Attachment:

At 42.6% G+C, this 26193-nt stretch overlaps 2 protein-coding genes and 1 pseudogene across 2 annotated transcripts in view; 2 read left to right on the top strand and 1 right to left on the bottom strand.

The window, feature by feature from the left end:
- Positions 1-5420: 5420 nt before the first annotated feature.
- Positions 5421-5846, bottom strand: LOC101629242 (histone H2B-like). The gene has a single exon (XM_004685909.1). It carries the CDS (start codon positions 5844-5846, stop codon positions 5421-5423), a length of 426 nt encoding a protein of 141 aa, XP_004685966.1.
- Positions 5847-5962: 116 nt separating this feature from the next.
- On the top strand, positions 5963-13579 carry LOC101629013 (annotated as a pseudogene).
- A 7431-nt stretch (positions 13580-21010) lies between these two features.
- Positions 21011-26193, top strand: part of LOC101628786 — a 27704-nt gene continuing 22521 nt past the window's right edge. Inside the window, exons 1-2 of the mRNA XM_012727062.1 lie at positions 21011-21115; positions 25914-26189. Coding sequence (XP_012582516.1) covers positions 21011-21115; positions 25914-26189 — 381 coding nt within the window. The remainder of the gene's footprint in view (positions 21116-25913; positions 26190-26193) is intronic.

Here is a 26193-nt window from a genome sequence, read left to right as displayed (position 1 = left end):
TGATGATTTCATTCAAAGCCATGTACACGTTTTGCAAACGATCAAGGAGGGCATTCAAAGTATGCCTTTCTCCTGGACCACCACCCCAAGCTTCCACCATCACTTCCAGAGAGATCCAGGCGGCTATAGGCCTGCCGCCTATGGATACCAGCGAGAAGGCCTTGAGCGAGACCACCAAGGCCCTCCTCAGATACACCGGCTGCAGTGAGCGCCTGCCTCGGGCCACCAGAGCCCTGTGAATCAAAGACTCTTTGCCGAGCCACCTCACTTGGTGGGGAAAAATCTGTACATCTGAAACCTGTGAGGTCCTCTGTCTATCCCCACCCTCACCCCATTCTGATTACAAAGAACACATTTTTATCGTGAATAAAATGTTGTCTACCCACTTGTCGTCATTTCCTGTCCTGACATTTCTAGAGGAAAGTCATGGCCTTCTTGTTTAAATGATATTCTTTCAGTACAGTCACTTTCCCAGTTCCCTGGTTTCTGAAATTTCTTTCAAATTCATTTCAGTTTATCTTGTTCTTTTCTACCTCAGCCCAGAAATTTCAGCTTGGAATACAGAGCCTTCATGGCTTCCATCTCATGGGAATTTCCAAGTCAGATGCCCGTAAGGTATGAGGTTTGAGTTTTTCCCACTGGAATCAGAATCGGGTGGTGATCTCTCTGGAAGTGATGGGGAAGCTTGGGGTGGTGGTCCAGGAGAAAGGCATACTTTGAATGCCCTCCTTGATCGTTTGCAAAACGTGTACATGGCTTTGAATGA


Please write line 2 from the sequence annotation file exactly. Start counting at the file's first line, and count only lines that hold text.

The window, feature by feature from the left end: